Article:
Shin pain is pain on the front of your lower leg between your knee and ankle. It can hurt directly over your shinbone (tibia) or over the muscles that are on either side of the shinbone.
What is the cause?
Shin pain is most often caused by overuse of the muscles or other tissues that attach to the inner side of your shinbone. The muscle and tissues get irritated and swollen during exercise or other activities. This type of injury is most common in runners who too quickly increase how far or how hard they run, or who change the surface they run on.
Examples of some conditions that can cause shin pain are:
Over-pronation, which is having feet that flatten out more than normal when they strike the ground as you walk or run
Stress fracture, which is a small crack in the bone
Medial stress syndrome, which is an irritation of the muscles on the inner side of your shinbone
Compartment syndrome, which is painful swelling of muscle and other tissue inside enclosed spaces in your leg called compartments
What are the symptoms?
Symptoms may include:
Pain over the front part of your lower leg
Weak, numb, or cold feet when you exercise if you have compartment syndrome
How is it diagnosed?
Your healthcare provider will ask about your symptoms, activities, and medical history and examine you. Often you will not need any tests. If your provider thinks that a fracture or compartment syndrome is causing your pain, tests may include:
MRI, which uses a strong magnetic field and radio waves to show detailed pictures of the lower leg
Bone scan, which uses a radioactive chemical to look at your bones
Needle test for compartment syndrome, which uses a needle attached to a device that measures the pressure in your tissues while you are resting and after you exercise
How is it treated?
You will need to change or stop doing the activities that cause pain. Your healthcare provider may recommend stretching and strengthening exercises and other types of physical therapy to help you heal.
Special shoes or shoe inserts may help. Your healthcare provider may recommend arch supports called orthotics. You can buy orthotics at a store or they can be custom made. Arch supports help correct over-pronation.
You may need surgery if you have compartment syndrome or some types of stress fractures.
How can I take care of myself?
To keep swelling down and help relieve pain:
Put an ice pack, gel pack, or package of frozen vegetables wrapped in a cloth on your shin every 3 to 4 hours for up to 20 minutes at a time.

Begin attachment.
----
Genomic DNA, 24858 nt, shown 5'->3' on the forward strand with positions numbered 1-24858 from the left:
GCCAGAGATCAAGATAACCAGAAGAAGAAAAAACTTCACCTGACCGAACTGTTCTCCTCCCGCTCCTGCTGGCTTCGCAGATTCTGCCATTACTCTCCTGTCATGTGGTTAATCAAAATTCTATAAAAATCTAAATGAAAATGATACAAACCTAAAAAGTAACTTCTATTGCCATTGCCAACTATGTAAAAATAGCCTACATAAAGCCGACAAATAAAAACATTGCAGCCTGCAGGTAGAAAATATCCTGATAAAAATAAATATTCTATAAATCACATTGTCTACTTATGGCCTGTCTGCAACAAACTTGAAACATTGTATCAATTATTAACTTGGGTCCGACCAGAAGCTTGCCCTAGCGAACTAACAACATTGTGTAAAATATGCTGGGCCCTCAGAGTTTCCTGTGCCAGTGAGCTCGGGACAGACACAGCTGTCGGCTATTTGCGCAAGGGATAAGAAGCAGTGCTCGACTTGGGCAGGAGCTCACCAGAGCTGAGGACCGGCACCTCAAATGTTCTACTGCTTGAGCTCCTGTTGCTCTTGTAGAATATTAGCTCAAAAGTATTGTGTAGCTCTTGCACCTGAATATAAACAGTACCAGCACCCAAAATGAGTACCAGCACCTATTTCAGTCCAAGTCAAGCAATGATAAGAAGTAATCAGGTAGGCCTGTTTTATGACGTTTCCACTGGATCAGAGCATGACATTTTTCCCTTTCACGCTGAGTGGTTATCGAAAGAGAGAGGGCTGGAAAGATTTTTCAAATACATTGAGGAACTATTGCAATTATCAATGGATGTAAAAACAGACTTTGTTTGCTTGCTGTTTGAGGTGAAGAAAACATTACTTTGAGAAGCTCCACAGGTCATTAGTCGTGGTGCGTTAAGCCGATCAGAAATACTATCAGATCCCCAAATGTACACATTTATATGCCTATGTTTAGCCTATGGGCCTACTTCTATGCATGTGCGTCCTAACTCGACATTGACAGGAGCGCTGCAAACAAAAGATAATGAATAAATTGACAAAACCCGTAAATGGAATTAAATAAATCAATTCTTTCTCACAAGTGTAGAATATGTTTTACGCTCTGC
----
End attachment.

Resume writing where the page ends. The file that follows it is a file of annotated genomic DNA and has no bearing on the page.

Do ice massage. To do this, freeze water in a Styrofoam cup and then peel the top of the cup away to expose the ice. Hold the bottom of the cup and rub the ice over the painful area for 5 to 10 minutes. Do this several times a day while you have pain.
Keep your leg up on a pillow when you sit or lie down.
Take nonprescription pain medicine. Read the label and take as directed.
Donâ€™t keep running while you have shin pain or it will take longer for the pain to go away.
Do a type of physical activity that does not put stress on the injured tissue, like swimming. This will allow you to keep exercising while your injury heals.
Follow your healthcare provider’s instructions, including any exercises recommended by your provider. Ask your provider:
How and when you will hear your test results
How long it will take to recover
What activities you should avoid and when you can return to your normal activities
How to take care of yourself at home
What symptoms or problems you should watch for and what to do if you have them
Make sure you know when you should come back for a checkup.
How can I help prevent shin pain?
Since shin pain usually happens from overuse, be sure to start your activities gradually.
Wear shoes with proper padding and support.
Run on softer surfaces.
Before exercise, warm up properly and stretch the muscles in the front of your leg and in your calf.
Developed by RelayHealth.
Adult Advisor 2015.1 published by RelayHealth. Last modified: 2014-05-01 Last reviewed: 2014-03-30
This content is reviewed periodically and is subject to change as new health information becomes available. The information is intended to inform and educate and is not a replacement for medical evaluation, advice, diagnosis or treatment by a healthcare professional.
Shin Pain (Shin Splints): References
Clinical Orthopaedic Rehabilitation An Evidence-Based Approach, Third Edition, Brotzman SB, Manske, RC, Elsevier, 2011.
Essentials of Musculoskeletal Care 4, Sarwark, American Academy of Orthopedic Surgeons 2010.
Sports Medicine Consult, Busconi BD, Stevenson JH, Lippincott 2009.